Sen. Bob Menendez is in the midst of what I’m calling a “Cuban dismissal crisis.”
The New Jersey Democrat and his wife, Nadine, have pleaded not guilty to federal bribery and extortion charges related to an alleged scheme in which prosecutors say the two used the senator’s influence to benefit three New Jersey businessmen and the Egyptian government. In exchange, the couple received “cash, gold bars, payments toward a home mortgage, compensation for a low-or-no-show job, a luxury vehicle and other items of value,” according to the indictment.
Menendez, a Cuban American, has painted the charges as an attack on his Latino heritage, as he did during a 2017 bribery trial that resulted in a hung jury.
“Those behind this campaign simply cannot accept that a first-generation Latino American from humble beginnings could rise to be a U.S. senator and serve with honor and distinction,” he said in a statement Friday.
Menendez claims he stashed hundreds of thousands of dollars in cash at his home because of lingering fears he had about government confiscations in Cuba.
“For 30 years, I have withdrawn thousands of dollars in cash from my personal savings account, which I have kept for emergencies, and because of the history of my family facing confiscation in Cuba,” the senator said at a news conference Monday. “Now this may seem old-fashioned, but these were monies drawn from my personal savings account, based on the income that I have lawfully derived over those 30 years.”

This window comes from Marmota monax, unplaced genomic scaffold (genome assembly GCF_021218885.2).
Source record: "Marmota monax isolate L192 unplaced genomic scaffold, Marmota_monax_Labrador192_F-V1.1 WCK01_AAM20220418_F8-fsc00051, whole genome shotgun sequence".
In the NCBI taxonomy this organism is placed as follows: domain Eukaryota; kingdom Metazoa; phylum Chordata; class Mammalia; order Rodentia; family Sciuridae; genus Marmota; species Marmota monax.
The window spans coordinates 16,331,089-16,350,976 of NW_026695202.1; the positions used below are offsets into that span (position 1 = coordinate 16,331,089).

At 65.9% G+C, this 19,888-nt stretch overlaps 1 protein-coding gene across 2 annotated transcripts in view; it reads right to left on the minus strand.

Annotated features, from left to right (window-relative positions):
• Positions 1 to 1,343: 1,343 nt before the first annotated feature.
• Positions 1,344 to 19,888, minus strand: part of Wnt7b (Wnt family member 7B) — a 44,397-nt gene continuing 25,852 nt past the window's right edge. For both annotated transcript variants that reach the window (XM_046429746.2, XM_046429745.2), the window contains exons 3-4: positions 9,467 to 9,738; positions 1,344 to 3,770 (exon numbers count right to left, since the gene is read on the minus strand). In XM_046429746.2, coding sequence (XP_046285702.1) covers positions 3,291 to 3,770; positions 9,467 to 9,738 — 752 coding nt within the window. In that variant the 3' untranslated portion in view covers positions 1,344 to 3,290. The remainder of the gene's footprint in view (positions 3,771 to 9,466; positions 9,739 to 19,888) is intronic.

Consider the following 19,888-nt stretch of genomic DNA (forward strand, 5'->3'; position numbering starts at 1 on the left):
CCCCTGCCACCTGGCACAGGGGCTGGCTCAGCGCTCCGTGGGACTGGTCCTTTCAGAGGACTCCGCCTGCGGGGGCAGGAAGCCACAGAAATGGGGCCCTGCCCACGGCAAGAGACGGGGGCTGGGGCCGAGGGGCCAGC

“Old-fashioned” is one way of putting it. “Weird as hell” is another.
Prosecutors say they found more than $480,000 in cash at the Menendezes’ New Jersey home, with “much of it stuffed into envelopes and hidden in clothing, closets, and a safe.” As my MSNBC colleague Steve Benen smartly noted earlier this week, Menendez is a longtime member of the Senate Banking Committee, so it stands to reason he knows that such storage methods aren’t safer than a bank.
Unfortunately for the senator, the “believe me, I’m Cuban” defense doesn’t appear to be working so well.
“Latinos face barriers and discrimination across the board in so many categories, including in our justice system; this is not that,” Rep. Pete Aguilar, D-Calif., said at a Wednesday news conference. Aguilar said “it would be best” for Menendez to resign.
Aguilar is the highest-ranking Latino Democrat in the House, and his remarks seem to deflate any hope Menendez may have had that fellow Latino lawmakers would swoop in and save him from condemnation.
Instead, Aguilar — and multiple other Latino Democrats — have dismissed Menendez’s “Cuban cash hoarder” defense. That includes Rep. Veronica Escobar of Texas, who told The Texas Tribune: “I absolutely agree there’s bias in our system. I don’t see it in this case.”
Rep. Alexandria Ocasio-Cortez, a New York Democrat who also is calling on Menendez to resign, told Insider: “It’s an extremely serious matter to accuse the Department of Justice of that kind of racial bias. I think it would be helpful, if one were to make that kind of charge, to explain it.”
Rep. Monica De La Cruz, R-Texas, slammed Menendez’s defense as well, in a statement to The Washington Post: “Not only is the Senator playing the race card, he’s dealing it from the bottom of the deck. He has every right to defend himself, but ‘I’m Latino’ is not a credible criminal defense to corruption charges. These stereotypes do not help our community.”
From the look of it, they don’t appear to be helping Menendez all that much either.